The moment you started typing since, Google will suggest since vs because. Such is the power of this pair of words. The confusion stems from the fact that since and because are interchangeable, though not always. In fact, there is no confusion most of the times. Perhaps people were asked to clarify when there was ambiguity. As in most of the stories, these exceptions became the norm and changing since to because to express reasoning was always expected.
Now, why is the confusion? Because since can be an adverb, preposition, or a conjunction; because is only a conjunction (of course, Merriam-Webster, for example, lists this as a preposiiton, but it is an informal usage). As you can see, as the only place where these two cross their lives is as conjunctions. So in order to understand the “rule”, let’s rule out the other two possibilities: being an adverb or preposition. Let’s consider the following sentences:
It has been raining incessantly since Diwali eve.
The rain started on Diwali eve and we haven’t stepped out of home since.
You can easily find that since is a preposition in the first sentence; there is an object of preposition (Diwali eve). Since as an adverb will not have one. You may also have noted that the object of the preposition since is the answer to the question “when”? Some more examples with since as a preposition:
We haven’t partied since your birthday party. (Since when? Since your birthday party)
The industry has continuously reinvented itself since the market slump. (Since when? Since the market slump)
Since as an adverb:
The original building has long since (= long before now) been demolished. (from Oxford Advanced Learner’s Dictionary)
There is no “since when?” here.
A point worthy of note is, since is associated with perfect tense in both these cases. Have you noticed it: has been raining, haven’t stepped out, haven’t partied, has reinvented, has been demolished?
So with these constructions you need two points of time, to denote a duration. The temporal references can both be in the past or beginning in the past extending till the present time.
Now to the central point of our discussion: since as a conjunction, a subordinating conjunction at that. By definition, then, since introduces a subordinate clause. The moment you see a subordinate clause following since you know that the function is as a conjunction, not otherwise. Once again, let’s consider a pair of sentences with since as a conjunction to understand when it can mean because:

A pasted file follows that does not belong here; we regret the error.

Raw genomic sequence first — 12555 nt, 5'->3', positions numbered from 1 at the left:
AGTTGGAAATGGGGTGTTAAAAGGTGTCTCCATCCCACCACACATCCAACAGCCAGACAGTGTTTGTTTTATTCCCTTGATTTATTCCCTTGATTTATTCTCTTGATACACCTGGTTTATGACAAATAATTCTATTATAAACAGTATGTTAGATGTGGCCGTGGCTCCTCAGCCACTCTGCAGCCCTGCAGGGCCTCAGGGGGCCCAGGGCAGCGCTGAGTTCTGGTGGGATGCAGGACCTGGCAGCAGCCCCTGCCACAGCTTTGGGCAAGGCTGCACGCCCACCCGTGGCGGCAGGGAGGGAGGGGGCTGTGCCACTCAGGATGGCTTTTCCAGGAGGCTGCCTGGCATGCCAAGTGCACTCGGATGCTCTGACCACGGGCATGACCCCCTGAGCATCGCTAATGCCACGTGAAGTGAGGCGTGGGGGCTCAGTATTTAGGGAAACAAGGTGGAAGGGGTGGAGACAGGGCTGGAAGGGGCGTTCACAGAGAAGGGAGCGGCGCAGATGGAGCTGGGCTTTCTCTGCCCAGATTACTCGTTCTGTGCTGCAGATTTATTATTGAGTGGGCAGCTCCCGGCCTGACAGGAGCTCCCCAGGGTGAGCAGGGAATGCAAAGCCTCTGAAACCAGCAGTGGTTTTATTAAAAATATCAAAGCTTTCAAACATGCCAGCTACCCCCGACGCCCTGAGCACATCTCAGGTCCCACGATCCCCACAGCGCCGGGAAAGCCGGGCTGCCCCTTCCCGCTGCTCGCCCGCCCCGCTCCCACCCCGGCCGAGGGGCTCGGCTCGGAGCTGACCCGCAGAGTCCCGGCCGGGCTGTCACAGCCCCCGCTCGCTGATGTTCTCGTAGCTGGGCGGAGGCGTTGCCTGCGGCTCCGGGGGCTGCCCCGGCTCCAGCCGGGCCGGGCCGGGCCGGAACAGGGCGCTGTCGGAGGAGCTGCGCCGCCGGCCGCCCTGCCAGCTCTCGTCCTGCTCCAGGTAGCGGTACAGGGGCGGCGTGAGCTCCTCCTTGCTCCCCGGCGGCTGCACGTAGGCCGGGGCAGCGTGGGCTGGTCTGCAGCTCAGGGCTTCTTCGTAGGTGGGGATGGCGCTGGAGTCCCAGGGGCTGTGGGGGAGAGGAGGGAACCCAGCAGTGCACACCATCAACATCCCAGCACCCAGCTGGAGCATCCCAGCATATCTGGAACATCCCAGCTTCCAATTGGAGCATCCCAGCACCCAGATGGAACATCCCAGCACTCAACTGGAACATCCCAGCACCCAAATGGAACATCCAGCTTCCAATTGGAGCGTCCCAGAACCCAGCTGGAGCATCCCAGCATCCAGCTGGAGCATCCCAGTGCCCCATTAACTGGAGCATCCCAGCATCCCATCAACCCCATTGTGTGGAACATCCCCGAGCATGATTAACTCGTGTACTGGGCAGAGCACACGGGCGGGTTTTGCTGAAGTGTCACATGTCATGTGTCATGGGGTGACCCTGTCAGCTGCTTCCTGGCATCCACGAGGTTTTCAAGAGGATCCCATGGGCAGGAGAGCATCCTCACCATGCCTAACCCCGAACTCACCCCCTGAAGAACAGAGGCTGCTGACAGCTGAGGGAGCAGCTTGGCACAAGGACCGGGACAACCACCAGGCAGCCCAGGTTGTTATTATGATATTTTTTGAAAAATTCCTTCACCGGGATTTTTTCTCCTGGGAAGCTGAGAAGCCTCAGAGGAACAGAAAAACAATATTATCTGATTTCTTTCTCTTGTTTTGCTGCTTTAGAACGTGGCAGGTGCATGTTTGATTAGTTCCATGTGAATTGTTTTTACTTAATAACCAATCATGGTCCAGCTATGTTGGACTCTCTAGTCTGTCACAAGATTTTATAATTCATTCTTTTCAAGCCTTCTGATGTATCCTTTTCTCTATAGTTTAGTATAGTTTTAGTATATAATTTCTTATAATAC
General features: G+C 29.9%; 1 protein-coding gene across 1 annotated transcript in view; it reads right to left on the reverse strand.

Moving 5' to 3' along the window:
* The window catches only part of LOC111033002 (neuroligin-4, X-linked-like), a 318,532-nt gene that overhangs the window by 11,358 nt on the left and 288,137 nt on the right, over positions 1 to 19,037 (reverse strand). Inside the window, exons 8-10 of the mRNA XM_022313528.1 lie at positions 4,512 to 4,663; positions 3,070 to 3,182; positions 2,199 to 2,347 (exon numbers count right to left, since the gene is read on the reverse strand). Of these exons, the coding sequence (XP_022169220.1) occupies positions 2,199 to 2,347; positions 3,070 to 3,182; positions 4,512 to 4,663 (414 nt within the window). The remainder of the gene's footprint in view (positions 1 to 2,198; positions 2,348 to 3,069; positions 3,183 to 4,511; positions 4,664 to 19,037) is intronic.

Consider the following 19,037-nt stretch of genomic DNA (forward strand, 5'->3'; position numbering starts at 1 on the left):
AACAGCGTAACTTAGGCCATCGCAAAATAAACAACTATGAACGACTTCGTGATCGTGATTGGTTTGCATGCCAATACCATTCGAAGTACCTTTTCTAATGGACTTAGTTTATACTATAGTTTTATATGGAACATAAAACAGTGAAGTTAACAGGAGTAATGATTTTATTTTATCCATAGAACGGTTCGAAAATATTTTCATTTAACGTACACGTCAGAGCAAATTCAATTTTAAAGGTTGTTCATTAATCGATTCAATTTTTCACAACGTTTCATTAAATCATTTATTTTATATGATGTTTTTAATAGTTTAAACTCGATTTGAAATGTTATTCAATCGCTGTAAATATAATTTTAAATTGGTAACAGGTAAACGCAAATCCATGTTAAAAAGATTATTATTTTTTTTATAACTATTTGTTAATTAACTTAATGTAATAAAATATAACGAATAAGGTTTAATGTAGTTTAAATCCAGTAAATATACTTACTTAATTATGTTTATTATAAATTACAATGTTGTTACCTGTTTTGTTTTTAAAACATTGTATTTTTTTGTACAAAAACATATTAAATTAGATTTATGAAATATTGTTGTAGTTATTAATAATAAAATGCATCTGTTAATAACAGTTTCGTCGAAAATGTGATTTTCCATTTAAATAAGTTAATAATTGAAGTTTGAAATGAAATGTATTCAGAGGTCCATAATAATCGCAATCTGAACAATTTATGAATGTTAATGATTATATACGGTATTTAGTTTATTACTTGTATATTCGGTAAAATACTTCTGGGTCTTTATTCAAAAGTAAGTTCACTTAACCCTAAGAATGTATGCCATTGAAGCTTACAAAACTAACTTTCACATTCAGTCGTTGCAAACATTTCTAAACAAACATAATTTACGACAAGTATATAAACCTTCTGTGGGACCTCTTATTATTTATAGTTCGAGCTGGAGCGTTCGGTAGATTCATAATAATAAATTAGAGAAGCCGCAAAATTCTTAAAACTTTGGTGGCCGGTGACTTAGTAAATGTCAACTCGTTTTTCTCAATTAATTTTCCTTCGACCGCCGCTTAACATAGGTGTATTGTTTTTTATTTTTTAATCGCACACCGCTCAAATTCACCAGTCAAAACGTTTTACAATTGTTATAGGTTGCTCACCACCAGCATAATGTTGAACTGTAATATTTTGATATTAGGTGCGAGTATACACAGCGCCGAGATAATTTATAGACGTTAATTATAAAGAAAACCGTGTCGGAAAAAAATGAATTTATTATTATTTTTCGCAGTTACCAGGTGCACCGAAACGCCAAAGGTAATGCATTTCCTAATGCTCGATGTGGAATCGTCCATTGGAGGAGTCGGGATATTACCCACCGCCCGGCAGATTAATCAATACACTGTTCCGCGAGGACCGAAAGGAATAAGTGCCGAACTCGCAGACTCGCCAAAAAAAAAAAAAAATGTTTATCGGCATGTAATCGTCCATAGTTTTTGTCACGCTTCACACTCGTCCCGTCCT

Since it rained on Diwali eve, this Diwali was far less enthusiastic, at least on the Diwali day. However, people have celebrated with fervour since it stopped raining.
Noting that the first sentence doesn’t have a perfect/simple present tense combination, you can conclude that since in the first case reasons why Diwali was far less enthusiastic. By a similar logic, since in the second sentence denotes a point of time in the past. But the conclusion one can drawn from the second sentence is not as clear as the first one. The context helps then.
Some points to ponder when you come across since in a sentence:
- If what follows since is a phrase and if an answer to the question “Since when?” exists, then since is a preposition. The answer is the object of the preposition.
- If what follows since is not a clause and there is no answer to the question “Since when?”, since is an adverb.
- If the since-clause is written in perfect tense and answers the question “Since when?”, since is a conjunction denoting a point of time.
- If the since-clause is written in a tense other than perfect tense and answers the question “Why?”, since is a conjunction and can be safely replaced with because.
- If the since-clause is written in perfect tense and answers both questions “Since when?” and “Why?”, god save you. Look for some clue from the context.